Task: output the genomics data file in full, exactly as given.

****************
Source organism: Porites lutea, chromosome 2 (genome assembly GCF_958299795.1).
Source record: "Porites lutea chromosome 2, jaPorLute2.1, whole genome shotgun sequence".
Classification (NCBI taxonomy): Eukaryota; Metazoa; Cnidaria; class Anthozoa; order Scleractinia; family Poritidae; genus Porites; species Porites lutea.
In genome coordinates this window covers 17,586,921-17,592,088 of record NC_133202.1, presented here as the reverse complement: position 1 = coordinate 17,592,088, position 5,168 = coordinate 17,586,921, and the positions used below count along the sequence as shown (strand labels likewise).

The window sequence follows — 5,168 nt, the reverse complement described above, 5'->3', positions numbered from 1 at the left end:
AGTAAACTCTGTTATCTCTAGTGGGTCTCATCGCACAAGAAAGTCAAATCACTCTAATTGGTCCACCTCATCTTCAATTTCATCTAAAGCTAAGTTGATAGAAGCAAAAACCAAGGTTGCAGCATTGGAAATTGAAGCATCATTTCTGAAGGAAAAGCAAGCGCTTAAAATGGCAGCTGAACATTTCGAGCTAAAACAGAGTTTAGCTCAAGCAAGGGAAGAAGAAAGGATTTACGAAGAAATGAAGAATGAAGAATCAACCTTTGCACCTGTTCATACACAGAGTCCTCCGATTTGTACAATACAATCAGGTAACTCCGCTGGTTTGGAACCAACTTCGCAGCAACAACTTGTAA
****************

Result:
Source organism: Porites lutea, chromosome 2 (genome assembly GCF_958299795.1).
Source record: "Porites lutea chromosome 2, jaPorLute2.1, whole genome shotgun sequence".
Classification (NCBI taxonomy): Eukaryota; Metazoa; Cnidaria; class Anthozoa; order Scleractinia; family Poritidae; genus Porites; species Porites lutea.
In genome coordinates this window covers 17,586,921-17,592,088 of record NC_133202.1, presented here as the reverse complement: position 1 = coordinate 17,592,088, position 5,168 = coordinate 17,586,921, and the positions used below count along the sequence as shown (strand labels likewise).

The window sequence follows — 5,168 nt, the reverse complement described above, 5'->3', positions numbered from 1 at the left end:
AGTAAACTCTGTTATCTCTAGTGGGTCTCATCGCACAAGAAAGTCAAATCACTCTAATTGGTCCACCTCATCTTCAATTTCATCTAAAGCTAAGTTGATAGAAGCAAAAACCAAGGTTGCAGCATTGGAAATTGAAGCATCATTTCTGAAGGAAAAGCAAGCGCTTAAAATGGCAGCTGAACATTTCGAGCTAAAACAGAGTTTAGCTCAAGCAAGGGAAGAAGAAAGGATTTACGAAGAAATGAAGAATGAAGAATCAACCTTTGCACCTGTTCATACACAGAGTCCTCCGATTTGTACAATACAATCAGGTAACTCCGCTGGTTTGGAACCAACTTCGCAGCAACAACTTGTAA